Monday, December 13, 2010

Minn. gov bashes govt unions

Tim Pawlenty is finishing up his second and last term as governor by ranting against unions. Today he wrote an op-ed in the Wall Street Journal and appeared on Fox News to sling mud at public employee unions.

Pawlenty wants to run for president -- seemingly on an anti-union platform. That shouldn't be a surprise, considering that he once worked for a union-busting law firm.

Here's some of the crap that Pawlenty was throwing out today. From the Journal:   
Public employee unions contribute mightily to the campaigns of liberal politicians ($91 million in the midterm elections alone) who vote to increase government pay and workers. As more government employees join the unions and pay dues, the union bosses pour ever more money and energy into liberal campaigns. The result is that certain states are now approaching default. Decades of overpromising and fiscal malpractice by state and local officials have created unfunded public employee benefit liabilities of more than $3 trillion.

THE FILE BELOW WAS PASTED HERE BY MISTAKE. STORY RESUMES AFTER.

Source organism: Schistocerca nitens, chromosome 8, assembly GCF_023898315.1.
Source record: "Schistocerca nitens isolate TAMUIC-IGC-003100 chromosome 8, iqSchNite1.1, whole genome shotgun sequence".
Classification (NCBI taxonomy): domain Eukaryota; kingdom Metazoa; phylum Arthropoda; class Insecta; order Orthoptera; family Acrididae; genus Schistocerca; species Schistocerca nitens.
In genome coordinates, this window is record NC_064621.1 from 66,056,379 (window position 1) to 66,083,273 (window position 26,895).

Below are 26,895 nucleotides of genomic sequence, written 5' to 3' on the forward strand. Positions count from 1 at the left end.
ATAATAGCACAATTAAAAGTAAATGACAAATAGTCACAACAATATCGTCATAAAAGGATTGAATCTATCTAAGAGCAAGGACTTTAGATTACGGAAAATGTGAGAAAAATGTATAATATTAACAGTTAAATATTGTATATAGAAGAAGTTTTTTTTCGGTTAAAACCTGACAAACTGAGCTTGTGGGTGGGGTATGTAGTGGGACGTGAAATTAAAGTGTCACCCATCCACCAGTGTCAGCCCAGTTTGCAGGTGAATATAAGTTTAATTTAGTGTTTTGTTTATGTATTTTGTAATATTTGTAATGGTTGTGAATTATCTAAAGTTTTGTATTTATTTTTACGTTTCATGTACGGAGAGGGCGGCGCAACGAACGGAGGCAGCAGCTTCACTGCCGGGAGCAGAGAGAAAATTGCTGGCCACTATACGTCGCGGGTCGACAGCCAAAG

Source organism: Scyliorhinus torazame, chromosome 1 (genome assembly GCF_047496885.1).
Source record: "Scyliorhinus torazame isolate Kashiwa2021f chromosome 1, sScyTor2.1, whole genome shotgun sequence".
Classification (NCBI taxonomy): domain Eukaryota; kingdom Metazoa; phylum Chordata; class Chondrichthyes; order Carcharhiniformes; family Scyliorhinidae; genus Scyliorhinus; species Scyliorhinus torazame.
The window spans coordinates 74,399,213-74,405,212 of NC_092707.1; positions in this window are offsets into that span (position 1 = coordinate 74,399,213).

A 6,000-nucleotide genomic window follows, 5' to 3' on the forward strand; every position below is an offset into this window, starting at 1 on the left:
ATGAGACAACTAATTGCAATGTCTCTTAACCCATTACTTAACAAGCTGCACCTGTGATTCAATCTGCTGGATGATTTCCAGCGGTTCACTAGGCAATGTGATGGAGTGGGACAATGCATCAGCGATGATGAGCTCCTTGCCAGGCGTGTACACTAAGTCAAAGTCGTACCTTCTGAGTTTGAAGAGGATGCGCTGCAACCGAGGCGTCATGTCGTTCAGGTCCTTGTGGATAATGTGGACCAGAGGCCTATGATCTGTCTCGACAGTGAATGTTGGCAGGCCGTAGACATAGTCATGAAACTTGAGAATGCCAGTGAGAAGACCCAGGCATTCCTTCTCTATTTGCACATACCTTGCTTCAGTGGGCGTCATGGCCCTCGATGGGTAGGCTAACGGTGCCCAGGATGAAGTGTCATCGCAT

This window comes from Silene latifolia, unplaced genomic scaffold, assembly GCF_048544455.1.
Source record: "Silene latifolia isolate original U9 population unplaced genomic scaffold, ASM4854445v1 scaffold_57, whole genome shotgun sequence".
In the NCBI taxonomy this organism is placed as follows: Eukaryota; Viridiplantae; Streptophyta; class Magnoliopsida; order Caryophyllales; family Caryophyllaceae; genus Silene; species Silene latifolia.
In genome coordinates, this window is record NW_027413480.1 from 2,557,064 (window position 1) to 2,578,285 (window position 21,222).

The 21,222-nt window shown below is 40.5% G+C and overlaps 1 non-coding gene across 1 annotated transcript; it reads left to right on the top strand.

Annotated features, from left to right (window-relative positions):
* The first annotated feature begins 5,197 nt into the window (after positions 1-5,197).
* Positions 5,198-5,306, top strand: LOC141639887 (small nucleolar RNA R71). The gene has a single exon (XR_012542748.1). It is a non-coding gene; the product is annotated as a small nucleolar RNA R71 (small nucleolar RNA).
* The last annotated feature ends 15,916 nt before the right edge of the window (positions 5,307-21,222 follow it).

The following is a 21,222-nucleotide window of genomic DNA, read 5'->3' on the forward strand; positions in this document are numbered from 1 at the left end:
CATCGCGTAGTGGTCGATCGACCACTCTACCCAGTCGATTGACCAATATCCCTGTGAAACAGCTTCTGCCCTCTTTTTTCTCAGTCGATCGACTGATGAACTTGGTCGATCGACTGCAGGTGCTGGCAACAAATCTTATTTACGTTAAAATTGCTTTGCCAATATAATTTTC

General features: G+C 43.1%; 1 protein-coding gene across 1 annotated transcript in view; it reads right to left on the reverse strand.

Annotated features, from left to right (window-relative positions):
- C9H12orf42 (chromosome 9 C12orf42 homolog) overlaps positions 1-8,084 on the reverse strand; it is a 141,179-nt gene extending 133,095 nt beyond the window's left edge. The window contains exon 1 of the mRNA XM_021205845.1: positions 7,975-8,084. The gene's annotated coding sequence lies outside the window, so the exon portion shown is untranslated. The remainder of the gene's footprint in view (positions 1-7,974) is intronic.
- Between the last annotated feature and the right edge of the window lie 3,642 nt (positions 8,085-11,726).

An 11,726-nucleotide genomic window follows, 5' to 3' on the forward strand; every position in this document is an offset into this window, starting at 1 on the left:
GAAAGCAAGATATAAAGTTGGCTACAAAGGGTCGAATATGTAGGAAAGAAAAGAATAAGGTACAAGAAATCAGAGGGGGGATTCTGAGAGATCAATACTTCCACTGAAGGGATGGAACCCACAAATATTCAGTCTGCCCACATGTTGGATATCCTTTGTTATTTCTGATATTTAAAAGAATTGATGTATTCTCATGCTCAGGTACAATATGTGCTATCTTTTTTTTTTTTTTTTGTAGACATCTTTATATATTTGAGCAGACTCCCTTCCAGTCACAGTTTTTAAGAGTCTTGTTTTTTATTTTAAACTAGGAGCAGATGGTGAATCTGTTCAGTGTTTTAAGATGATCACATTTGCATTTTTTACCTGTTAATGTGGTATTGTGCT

This is so false on so many levels that it's hard to know where to begin. Well, we could start by pointing out that unions were outspent 11-to-1 by corporate interests who are now attacking unions.

Fortunately, our friends at Media Matters are looking our for us. Media Matters today writes
...experts have attributed California's budget shortfalls to the state tax system and the economic downturn, and the claim that public sector employees make twice that of private sector employees is based on a discredited apples-to-oranges comparison...
Media Matters points out that private-sector data includes employees who have minimum-wage jobs to CEOs. Federal employees generally work in higher-paying professions, like accountants, attorneys and economists.

And as far as "states approaching default," Media Matters quotes our other friends at The American Prospect, who say
"[p]olitics, not plummeting prosperity, are at the root of California's dysfunction." They further wrote that California has "three overlapping budget problems," including "declining revenues resulting from a long, deep recession"; "irresponsible fiscal policies"; and "the fiscal straitjacket created by Proposition 13."
And by the way, Pawlenty got a few other things wrong in his Wall Street Journal op-ed. According to, he got the wrong year for the Twin Cities bus strike (2004, not 2005) and the year the Dome was built (1982, not 1986).